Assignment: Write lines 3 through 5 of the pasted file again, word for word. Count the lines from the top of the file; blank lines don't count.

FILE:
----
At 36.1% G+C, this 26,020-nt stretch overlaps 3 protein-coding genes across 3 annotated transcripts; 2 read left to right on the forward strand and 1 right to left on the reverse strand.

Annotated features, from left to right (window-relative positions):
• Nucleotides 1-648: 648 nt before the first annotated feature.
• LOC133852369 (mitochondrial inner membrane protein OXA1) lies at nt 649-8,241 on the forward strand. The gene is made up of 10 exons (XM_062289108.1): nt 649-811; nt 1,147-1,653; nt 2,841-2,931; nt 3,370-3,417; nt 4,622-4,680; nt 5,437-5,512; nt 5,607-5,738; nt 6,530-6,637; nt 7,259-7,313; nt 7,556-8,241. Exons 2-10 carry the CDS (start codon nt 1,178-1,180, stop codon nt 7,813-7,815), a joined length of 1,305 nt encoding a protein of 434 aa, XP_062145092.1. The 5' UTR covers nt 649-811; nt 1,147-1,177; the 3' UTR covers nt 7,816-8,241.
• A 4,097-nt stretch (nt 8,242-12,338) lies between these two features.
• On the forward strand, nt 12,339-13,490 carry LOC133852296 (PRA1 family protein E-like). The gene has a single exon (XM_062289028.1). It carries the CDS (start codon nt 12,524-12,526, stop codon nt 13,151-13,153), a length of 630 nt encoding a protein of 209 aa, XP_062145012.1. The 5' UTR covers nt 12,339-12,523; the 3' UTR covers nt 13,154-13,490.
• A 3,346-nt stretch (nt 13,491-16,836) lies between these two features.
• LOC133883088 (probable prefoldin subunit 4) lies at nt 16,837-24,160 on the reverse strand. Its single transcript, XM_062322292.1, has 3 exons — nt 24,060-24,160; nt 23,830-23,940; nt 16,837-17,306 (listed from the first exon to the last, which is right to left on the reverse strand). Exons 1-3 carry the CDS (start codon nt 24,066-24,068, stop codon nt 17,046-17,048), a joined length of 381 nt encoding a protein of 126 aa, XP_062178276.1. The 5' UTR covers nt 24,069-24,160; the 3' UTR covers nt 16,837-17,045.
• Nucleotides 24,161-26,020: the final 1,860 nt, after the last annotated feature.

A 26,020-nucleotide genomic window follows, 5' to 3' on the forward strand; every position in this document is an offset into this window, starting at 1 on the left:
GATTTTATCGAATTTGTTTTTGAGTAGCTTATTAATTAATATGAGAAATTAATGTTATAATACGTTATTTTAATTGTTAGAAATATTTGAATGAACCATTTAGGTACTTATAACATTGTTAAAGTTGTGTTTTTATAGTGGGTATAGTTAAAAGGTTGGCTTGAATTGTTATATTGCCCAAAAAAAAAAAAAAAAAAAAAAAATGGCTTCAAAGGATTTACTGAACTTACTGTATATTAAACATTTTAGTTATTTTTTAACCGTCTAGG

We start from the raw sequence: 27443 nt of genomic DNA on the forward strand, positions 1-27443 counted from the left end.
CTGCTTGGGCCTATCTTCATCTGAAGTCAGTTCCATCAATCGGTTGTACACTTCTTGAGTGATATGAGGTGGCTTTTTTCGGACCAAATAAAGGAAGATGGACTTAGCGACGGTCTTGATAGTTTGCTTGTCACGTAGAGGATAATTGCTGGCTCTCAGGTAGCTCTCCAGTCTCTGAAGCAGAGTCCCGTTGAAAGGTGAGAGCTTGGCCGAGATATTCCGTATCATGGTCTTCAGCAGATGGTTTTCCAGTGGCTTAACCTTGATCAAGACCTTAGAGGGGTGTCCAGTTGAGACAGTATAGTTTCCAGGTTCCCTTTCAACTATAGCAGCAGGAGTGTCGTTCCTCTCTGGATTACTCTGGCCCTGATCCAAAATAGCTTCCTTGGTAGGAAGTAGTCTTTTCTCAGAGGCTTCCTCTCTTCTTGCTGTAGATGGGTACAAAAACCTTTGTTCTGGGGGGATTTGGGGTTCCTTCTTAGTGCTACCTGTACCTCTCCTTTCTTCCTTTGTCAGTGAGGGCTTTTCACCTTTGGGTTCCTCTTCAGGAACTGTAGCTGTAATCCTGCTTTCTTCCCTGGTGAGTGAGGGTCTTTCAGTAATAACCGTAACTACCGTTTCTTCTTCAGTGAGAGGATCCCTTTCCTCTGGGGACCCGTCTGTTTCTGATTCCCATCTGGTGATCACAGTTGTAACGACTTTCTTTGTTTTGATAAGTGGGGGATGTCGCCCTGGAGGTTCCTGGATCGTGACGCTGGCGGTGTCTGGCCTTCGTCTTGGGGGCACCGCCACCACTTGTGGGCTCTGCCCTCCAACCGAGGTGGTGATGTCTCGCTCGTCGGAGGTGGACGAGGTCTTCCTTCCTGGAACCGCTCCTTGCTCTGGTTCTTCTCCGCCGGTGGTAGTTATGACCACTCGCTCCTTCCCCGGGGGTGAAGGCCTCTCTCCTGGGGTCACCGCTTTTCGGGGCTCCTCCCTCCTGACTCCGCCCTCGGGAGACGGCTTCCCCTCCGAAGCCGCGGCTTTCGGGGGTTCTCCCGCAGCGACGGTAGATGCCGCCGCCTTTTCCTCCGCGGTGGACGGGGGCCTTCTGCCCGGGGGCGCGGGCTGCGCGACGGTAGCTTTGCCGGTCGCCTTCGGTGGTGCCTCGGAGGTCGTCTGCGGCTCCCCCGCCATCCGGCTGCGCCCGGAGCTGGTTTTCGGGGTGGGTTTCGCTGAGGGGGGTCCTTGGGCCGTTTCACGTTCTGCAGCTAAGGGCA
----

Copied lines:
• Nucleotides 1-648: 648 nt before the first annotated feature.
• LOC133852369 (mitochondrial inner membrane protein OXA1) lies at nt 649-8,241 on the forward strand. The gene is made up of 10 exons (XM_062289108.1): nt 649-811; nt 1,147-1,653; nt 2,841-2,931; nt 3,370-3,417; nt 4,622-4,680; nt 5,437-5,512; nt 5,607-5,738; nt 6,530-6,637; nt 7,259-7,313; nt 7,556-8,241. Exons 2-10 carry the CDS (start codon nt 1,178-1,180, stop codon nt 7,813-7,815), a joined length of 1,305 nt encoding a protein of 434 aa, XP_062145092.1. The 5' UTR covers nt 649-811; nt 1,147-1,177; the 3' UTR covers nt 7,816-8,241.
• A 4,097-nt stretch (nt 8,242-12,338) lies between these two features.